Lusus

From Wikipedia, the free encyclopedia
Jump to: navigation, search
For the botanical term, see Cloning.

Lusus is the supposed son or companion of Bacchus, the Roman god of wine and divine madness, to whom Portuguese national mythology attributed the foundation of ancient Lusitania and the fatherhood of its inhabitants, the Lusitanians, seen as the ancestors of the modern Portuguese people. Lusus thus has functioned in Portuguese culture as a founding myth.

"Bold though these figures frown, yet bolder far
These godlike heroes shin'd in ancient war.
In that hoar sire, of mien serene, august,
Lusus behold, no robber-chief unjust;
His cluster'd bough--the same which Bacchus bore
He waves, the emblem of his care of yore;
The friend of savage man, to Bacchus dear,
The son of Bacchus, or the bold compeer,
What time his yellow locks with vine-leaves curl'd,
The youthful god subdued the savage world,
Bade vineyards glisten o'er the dreary waste,
And humaniz'd the nations as he pass'd.
Lusus, the lov'd companion of the god,
In Hispania's fair bosom fix'd his last abode,
Our kingdom founded, and illustrious reign'd
In those fair lawns, the bless'd Elysium feign'd,
Where, winding oft, the Guadiana roves,
And. Douro murmurs through the flow'ry groves.
Here, with his bones, he left his deathless fame,
And Lusitania's clime shall ever bear his name.
That other chief th' embroider'd silk displays,
Toss'd o'er the deep whole years of weary days,
On Tago's banks, at last, his vows he paid:
To wisdom's godlike power, the Jove-born maid,
Who fir'd his lips with eloquence divine,
On Tago's banks he rear'd the hallow'd shrine.
Ulysses he, though fated to destroy,
On Asian ground, the heav'n-built towers of Troy,
On Europe's strand, more grateful to the skies,
He bade th' eternal walls of Lisbon rise."
Luís Vaz de Camões, The Lusiads, strophes 2 to 4 from Canto VIII, translated by William Julius Mickle, 1776 (adapted).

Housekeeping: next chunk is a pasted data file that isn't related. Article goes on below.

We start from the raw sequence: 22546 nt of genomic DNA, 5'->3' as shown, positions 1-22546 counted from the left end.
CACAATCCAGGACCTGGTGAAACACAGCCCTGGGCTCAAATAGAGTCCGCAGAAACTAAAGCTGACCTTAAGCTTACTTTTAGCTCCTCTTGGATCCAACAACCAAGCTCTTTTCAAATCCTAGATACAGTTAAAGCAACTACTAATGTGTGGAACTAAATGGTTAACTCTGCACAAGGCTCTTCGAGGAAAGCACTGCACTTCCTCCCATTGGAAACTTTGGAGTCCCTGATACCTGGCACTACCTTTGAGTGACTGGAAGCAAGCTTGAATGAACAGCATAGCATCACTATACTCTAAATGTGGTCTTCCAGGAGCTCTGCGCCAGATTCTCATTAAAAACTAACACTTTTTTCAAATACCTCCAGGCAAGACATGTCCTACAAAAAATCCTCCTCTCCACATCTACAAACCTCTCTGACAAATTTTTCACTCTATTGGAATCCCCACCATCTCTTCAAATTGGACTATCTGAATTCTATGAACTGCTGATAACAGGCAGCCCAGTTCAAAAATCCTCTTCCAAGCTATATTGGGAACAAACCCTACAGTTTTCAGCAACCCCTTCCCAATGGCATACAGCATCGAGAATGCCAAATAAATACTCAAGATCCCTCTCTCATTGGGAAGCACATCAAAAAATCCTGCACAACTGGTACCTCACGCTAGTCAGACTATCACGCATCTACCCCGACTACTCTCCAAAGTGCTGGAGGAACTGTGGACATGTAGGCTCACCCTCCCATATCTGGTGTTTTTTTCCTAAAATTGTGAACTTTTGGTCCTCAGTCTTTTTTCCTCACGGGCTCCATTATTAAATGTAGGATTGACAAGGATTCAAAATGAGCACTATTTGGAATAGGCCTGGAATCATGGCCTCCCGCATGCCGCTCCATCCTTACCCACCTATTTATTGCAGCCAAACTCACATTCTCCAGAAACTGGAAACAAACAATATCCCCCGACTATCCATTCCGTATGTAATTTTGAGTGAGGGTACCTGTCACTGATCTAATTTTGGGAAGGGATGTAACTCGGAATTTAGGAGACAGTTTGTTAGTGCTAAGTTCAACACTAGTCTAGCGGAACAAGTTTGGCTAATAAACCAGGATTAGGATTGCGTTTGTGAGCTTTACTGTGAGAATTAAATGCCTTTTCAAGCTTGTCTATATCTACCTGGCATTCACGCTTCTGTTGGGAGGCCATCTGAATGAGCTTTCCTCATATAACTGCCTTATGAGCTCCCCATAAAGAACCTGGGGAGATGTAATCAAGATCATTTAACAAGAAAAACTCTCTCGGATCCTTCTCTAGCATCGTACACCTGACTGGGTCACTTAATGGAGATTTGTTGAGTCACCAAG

History of the name[edit]

Cover from Naturalis Historia from Pliny the Elder, the work that could have involuntarily been the origin of the mythical character Lusus.

With the Roman conquest of the Iberian Peninsula (from 219 BC to 17 BC; the Romans called it Hispania), the region of Lusitania was converted in a Roman province, corresponding approximately to the present area of Portugal south of the Douro river with Extremadura (Spain). There are no historic records of the eponyms Luso or Lusus amongst the Pre-Roman peoples of the Iberian Peninsula (in this specific areas, Celts or pre-Celts).

The etymology of Lusitania, like the origin of the name Lusitani who gave its name, is unclear. The name may be of Celtic origin: Lus and Tanus, "tribe of Lus". The name may derive from Lucis or Lusis, an ancient people mentioned in Avienus's Ora Maritima (4th century) and based on the Massaliote Periplus of the 6th century BC), and Tan, from Celtic Tan (Stan), or Tain, meaning a region or implying a country of waters, a root word that formerly meant a prince or sovereign governor of a region.[1][2]

Mythology[edit]

Presently it is thought that the mythological character Lusus derives from a mistranslation of the expression lusum enin Liberi patris ("from lusus father Liber derives"), in Pliny's Naturalis Historia. The mistake would have been in the interpretation of the word lusum or lusus as a proper name, instead of a simple common name that means game.

In a translation of Pliny: "M. Varro informs us, that... the name "Lusitania " is derived from the games (lusus) of Father Bacchus, or the fury (lyssa) of his frantic attendants, and that Pan was the governor of the whole of it. But the traditions respecting Hercules and Pyrene, as well as Saturn, I conceive to be fabulous in the highest degree.'"

This would have been read by André de Resende as "the name "Lusitania" derives from Lusus of Father (master or father) Bacchus", and therefore was interpreted that Lusus would be a companion or son of the furious god. It is this interpretation that is seen in the strophe 22 of Canto III of The Lusiads of Luís Vaz de Camões.

"This was the Lusitania, which was derived
From Lusus, or Lisa, from Bacchus ancient
Children where it looks, or then companions,
And in it by then the first inhabitants."
Camões, Os Lusíadas, strophe 22, Canto III

The mistranslation became a real and plausible myth because according to Roman mythology, Bacchus would have been the conqueror of the region. Plutarch, according to the 12th Book of the Iberica of Spanish author Sóstenes,[3] says that (notice that this theory is today completely descredited):

"After Bacchus conquered Iberia, left Pan to rule in his place, and it was him that gave his own name to the country, calling it Pania, that by corruption turned into Hispania."

The Greek expression lyssa may mean "frenetic fury" or "madness", typical of Bacchus/Dionysus. Though, these etymologies seem little trustworthy.

In Portugal[edit]

In The Lusiads by Camões (1572), Lusus was the progenitor of the tribe of the Lusitanians and the founder of Lusitania. For the Portuguese of the 16th century it was important to look at the past previous to the Moorish domination to find the origins of the nationality.

These interpretations would strongly be propagated by the authoritarian right-wing regime of the Estado Novo during the 20th century.

References[edit]